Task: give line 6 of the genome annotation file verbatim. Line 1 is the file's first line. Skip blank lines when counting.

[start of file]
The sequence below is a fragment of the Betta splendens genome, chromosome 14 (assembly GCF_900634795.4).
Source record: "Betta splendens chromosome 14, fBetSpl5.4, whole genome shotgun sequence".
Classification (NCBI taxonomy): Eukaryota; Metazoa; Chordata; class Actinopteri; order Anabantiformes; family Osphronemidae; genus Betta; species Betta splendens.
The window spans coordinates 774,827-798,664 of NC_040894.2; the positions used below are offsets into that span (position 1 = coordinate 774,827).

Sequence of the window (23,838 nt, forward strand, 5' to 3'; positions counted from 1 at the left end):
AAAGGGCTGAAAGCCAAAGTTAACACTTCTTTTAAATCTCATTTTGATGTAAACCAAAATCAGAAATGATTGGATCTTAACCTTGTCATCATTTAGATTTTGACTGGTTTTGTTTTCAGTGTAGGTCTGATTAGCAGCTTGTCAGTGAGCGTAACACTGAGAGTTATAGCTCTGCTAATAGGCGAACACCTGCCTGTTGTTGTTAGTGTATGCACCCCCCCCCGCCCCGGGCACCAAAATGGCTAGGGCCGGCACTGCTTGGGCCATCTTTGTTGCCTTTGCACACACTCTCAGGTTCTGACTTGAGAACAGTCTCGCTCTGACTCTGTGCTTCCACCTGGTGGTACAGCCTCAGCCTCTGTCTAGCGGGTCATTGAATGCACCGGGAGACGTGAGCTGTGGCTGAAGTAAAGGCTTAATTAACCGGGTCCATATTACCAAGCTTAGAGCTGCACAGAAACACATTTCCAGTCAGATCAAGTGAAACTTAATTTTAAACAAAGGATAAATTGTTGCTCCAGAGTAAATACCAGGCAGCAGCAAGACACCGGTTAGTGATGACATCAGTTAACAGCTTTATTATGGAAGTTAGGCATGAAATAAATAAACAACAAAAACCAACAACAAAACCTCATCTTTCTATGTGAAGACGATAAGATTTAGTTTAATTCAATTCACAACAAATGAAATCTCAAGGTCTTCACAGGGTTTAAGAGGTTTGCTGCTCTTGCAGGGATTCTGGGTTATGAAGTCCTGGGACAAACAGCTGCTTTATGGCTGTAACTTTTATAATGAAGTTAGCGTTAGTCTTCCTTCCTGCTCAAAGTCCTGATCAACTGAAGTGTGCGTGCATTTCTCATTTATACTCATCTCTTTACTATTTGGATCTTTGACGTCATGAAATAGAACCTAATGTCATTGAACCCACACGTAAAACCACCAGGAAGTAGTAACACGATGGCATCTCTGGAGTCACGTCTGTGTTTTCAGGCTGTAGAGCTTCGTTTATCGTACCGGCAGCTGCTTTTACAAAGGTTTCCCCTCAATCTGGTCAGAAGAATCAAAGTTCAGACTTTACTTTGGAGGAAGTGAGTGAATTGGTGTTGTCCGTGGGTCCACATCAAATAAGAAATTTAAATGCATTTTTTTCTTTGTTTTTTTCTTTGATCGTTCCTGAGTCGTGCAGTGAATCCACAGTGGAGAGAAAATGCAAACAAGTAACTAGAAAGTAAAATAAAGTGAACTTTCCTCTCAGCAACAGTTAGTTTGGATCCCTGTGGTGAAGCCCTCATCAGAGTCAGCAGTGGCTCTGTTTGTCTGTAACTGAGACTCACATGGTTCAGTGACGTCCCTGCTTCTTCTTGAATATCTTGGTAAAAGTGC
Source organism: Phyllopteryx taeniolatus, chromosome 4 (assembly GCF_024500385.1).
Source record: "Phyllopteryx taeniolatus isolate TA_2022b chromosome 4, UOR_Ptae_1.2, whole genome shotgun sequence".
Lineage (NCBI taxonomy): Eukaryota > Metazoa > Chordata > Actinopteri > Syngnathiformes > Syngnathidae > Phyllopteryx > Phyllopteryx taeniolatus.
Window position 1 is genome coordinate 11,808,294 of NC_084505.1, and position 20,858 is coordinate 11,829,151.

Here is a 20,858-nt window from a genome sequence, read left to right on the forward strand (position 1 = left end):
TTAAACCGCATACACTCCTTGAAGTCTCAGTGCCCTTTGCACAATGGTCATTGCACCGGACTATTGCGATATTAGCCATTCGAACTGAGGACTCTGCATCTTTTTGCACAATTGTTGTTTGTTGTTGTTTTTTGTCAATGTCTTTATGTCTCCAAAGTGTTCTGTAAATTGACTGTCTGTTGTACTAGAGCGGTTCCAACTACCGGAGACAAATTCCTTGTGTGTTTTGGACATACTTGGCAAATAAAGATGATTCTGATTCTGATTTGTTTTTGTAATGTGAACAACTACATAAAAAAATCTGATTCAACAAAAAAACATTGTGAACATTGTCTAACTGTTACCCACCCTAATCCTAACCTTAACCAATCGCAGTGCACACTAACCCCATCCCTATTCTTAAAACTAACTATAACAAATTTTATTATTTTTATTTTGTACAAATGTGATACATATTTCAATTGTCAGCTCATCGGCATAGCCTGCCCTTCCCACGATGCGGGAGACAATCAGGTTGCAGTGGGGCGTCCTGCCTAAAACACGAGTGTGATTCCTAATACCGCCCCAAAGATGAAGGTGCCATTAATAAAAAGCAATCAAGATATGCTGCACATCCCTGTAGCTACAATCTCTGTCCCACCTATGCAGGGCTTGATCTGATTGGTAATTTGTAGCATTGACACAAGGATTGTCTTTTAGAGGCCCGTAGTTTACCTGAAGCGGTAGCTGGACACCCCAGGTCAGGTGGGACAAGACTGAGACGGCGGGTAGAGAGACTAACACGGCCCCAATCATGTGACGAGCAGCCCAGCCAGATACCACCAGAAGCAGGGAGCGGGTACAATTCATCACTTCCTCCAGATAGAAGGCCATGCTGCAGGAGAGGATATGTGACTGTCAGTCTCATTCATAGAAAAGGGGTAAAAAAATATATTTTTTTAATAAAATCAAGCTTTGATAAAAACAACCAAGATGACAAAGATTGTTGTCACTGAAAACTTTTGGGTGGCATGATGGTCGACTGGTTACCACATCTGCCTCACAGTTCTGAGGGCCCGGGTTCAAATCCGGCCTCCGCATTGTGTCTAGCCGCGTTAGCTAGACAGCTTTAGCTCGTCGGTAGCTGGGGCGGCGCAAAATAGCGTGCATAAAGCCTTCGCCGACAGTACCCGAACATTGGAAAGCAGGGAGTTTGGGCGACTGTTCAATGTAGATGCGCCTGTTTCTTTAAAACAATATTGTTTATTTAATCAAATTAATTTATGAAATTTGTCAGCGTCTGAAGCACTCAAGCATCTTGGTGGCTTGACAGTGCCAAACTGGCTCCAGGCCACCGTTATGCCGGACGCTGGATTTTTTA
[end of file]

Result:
AAAGGGCTGAAAGCCAAAGTTAACACTTCTTTTAAATCTCATTTTGATGTAAACCAAAATCAGAAATGATTGGATCTTAACCTTGTCATCATTTAGATTTTGACTGGTTTTGTTTTCAGTGTAGGTCTGATTAGCAGCTTGTCAGTGAGCGTAACACTGAGAGTTATAGCTCTGCTAATAGGCGAACACCTGCCTGTTGTTGTTAGTGTATGCACCCCCCCCCGCCCCGGGCACCAAAATGGCTAGGGCCGGCACTGCTTGGGCCATCTTTGTTGCCTTTGCACACACTCTCAGGTTCTGACTTGAGAACAGTCTCGCTCTGACTCTGTGCTTCCACCTGGTGGTACAGCCTCAGCCTCTGTCTAGCGGGTCATTGAATGCACCGGGAGACGTGAGCTGTGGCTGAAGTAAAGGCTTAATTAACCGGGTCCATATTACCAAGCTTAGAGCTGCACAGAAACACATTTCCAGTCAGATCAAGTGAAACTTAATTTTAAACAAAGGATAAATTGTTGCTCCAGAGTAAATACCAGGCAGCAGCAAGACACCGGTTAGTGATGACATCAGTTAACAGCTTTATTATGGAAGTTAGGCATGAAATAAATAAACAACAAAAACCAACAACAAAACCTCATCTTTCTATGTGAAGACGATAAGATTTAGTTTAATTCAATTCACAACAAATGAAATCTCAAGGTCTTCACAGGGTTTAAGAGGTTTGCTGCTCTTGCAGGGATTCTGGGTTATGAAGTCCTGGGACAAACAGCTGCTTTATGGCTGTAACTTTTATAATGAAGTTAGCGTTAGTCTTCCTTCCTGCTCAAAGTCCTGATCAACTGAAGTGTGCGTGCATTTCTCATTTATACTCATCTCTTTACTATTTGGATCTTTGACGTCATGAAATAGAACCTAATGTCATTGAACCCACACGTAAAACCACCAGGAAGTAGTAACACGATGGCATCTCTGGAGTCACGTCTGTGTTTTCAGGCTGTAGAGCTTCGTTTATCGTACCGGCAGCTGCTTTTACAAAGGTTTCCCCTCAATCTGGTCAGAAGAATCAAAGTTCAGACTTTACTTTGGAGGAAGTGAGTGAATTGGTGTTGTCCGTGGGTCCACATCAAATAAGAAATTTAAATGCATTTTTTTCTTTGTTTTTTTCTTTGATCGTTCCTGAGTCGTGCAGTGAATCCACAGTGGAGAGAAAATGCAAACAAGTAACTAGAAAGTAAAATAAAGTGAACTTTCCTCTCAGCAACAGTTAGTTTGGATCCCTGTGGTGAAGCCCTCATCAGAGTCAGCAGTGGCTCTGTTTGTCTGTAACTGAGACTCACATGGTTCAGTGACGTCCCTGCTTCTTCTTGAATATCTTGGTAAAAGTGC